|Shields Jr, Fletcher|
Submitted to: North American Benthological Society Bulletin
Publication Type: Abstract Only
Publication Acceptance Date: May 10, 2006
Publication Date: June 4, 2006
Citation: Cooper, C.M., Lizotte Jr, R.E., Shields Jr, F.D. 2006. Rehabilitation of a severed meander bendway: effects of flow augmentation on water quality. North American Benthological Society Bulletin. 23(1):376-377. Interpretive Summary: Abstract only. Interpretative summary not required.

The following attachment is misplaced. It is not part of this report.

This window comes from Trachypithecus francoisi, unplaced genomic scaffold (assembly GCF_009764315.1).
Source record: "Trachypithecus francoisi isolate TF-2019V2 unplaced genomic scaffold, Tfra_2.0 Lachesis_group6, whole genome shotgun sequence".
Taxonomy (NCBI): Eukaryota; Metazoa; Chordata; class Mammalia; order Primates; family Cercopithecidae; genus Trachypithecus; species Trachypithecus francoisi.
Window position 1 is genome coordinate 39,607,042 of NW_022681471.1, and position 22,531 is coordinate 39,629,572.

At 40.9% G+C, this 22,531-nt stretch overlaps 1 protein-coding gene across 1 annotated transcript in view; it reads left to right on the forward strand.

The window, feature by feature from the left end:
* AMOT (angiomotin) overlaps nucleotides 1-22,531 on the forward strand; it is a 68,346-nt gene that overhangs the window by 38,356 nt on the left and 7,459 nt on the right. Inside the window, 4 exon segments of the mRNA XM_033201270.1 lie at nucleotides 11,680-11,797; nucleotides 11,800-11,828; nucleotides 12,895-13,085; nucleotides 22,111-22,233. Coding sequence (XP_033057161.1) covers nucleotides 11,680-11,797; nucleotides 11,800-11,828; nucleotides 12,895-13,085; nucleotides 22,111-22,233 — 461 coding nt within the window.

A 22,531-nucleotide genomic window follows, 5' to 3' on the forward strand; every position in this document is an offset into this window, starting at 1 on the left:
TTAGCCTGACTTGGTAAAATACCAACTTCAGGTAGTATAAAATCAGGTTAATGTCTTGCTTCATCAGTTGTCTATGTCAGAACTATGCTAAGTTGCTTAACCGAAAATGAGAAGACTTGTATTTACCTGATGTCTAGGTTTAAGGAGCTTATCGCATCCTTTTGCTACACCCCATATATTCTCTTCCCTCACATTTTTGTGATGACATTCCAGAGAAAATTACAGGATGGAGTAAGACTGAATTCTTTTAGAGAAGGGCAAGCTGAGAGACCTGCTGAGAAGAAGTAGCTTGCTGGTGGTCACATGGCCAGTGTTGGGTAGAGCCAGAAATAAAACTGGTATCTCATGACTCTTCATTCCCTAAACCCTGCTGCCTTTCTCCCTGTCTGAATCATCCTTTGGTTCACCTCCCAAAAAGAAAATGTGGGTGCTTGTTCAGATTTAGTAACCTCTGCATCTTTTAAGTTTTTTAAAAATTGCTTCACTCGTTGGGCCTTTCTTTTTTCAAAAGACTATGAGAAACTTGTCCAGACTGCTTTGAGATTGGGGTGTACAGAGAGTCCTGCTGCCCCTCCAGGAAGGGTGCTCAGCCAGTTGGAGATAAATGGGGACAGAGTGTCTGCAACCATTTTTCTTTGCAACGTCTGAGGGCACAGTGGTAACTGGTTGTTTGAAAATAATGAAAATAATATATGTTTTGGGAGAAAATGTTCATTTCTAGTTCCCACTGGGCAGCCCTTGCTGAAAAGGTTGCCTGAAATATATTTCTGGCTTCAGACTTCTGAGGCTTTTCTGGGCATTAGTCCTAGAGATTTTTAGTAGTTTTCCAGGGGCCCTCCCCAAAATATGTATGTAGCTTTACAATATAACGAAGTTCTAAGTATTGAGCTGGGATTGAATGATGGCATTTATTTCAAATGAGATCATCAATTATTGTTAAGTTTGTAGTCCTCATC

Technical Abstract: Seasonal flooding of large riverine systems into floodplain backwaters, e.g., severed meander bendways, is important for maintaining ecologically diverse aquatic habitats. However, changes in landscape due to intensive cultivation practices and development within the past century accelerated water quality degradation, habitat loss, and extinction rates of resident fauna. The study, conducted in a 2.5 km long severed meander bendway adjacent to the Coldwater River in Tunica Co., Mississippi, compared effects of 30-day flow augmentation on water quality to 28-day pre-treatment and 26-day post-treatment periods. In-situ parameters (temperature, pH, dissolved oxygen, conductivity) were measured every 30 min at two of three sites. Solids (total dissolved and suspended) and nutrients (phosphorus and nitrogen) were measured at three sites and the Coldwater River (water source) every 3-5 days. Decreases in amplitude of diel cycles in temperature, dissolved oxygen, and pH were associated with changes in water depth and flow due to treatment. Solids (dissolved and suspended) and nutrients (nitrates, nitrites and soluble orthophosphates) were also associated with influx of river water (treatment). Total phosphorus and Ammonium patterns were more complex due to differences in utilization by autotrophs (measured as chlorophyll a). Flow augmentation stabilized water quality and improved habitat for aquatic biota.